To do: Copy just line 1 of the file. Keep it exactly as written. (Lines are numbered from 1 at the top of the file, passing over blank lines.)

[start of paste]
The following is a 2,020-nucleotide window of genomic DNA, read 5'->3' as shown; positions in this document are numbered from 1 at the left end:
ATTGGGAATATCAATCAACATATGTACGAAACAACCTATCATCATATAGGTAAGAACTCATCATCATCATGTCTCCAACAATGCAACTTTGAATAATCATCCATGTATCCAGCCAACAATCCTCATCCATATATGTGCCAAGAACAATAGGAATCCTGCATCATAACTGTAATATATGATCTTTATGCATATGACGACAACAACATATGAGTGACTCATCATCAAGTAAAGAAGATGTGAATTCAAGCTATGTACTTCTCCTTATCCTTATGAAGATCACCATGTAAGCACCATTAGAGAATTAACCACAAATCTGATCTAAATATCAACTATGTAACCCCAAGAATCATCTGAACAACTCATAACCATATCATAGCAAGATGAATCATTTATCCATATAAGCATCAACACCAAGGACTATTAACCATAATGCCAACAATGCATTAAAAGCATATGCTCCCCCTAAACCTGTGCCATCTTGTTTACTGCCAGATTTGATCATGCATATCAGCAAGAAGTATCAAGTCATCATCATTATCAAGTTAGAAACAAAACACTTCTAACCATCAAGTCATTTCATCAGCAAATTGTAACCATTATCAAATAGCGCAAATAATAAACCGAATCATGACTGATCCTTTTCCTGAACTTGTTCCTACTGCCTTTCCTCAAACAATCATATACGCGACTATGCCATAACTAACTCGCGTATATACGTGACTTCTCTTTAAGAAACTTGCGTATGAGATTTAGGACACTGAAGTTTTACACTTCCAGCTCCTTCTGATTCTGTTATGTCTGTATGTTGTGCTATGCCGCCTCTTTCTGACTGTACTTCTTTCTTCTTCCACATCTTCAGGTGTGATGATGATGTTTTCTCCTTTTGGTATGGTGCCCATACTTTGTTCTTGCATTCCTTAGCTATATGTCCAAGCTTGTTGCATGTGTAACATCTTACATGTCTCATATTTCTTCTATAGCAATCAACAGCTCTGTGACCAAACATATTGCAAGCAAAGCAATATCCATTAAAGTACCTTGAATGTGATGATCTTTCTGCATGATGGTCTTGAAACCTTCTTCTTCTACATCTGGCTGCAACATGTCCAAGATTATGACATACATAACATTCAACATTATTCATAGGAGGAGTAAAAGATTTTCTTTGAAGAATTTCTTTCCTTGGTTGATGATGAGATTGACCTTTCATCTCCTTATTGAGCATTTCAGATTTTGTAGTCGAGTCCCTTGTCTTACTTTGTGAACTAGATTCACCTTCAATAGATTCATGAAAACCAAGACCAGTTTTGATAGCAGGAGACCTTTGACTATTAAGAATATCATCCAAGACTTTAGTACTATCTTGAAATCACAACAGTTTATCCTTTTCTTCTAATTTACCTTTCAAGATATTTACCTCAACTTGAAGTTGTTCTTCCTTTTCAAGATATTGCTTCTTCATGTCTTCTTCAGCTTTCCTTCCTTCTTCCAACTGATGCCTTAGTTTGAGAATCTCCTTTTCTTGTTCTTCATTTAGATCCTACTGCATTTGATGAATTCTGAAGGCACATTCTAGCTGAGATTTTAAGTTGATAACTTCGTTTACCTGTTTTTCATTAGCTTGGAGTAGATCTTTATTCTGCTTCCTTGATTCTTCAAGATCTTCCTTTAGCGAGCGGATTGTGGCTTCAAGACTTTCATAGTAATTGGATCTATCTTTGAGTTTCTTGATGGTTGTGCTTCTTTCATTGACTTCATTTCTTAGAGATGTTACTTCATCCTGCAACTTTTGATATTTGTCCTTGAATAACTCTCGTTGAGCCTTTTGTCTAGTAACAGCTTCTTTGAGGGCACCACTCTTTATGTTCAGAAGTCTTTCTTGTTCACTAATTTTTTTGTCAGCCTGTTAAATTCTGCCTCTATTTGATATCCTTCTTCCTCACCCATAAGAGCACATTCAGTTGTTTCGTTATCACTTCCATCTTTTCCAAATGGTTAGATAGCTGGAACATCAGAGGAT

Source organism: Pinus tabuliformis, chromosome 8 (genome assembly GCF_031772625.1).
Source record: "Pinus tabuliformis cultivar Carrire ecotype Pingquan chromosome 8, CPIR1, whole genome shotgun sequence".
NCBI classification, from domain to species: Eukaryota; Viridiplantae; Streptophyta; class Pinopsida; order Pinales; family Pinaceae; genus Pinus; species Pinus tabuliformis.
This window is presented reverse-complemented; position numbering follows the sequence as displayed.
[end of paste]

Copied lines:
The following is a 2,020-nucleotide window of genomic DNA, read 5'->3' as shown; positions in this document are numbered from 1 at the left end: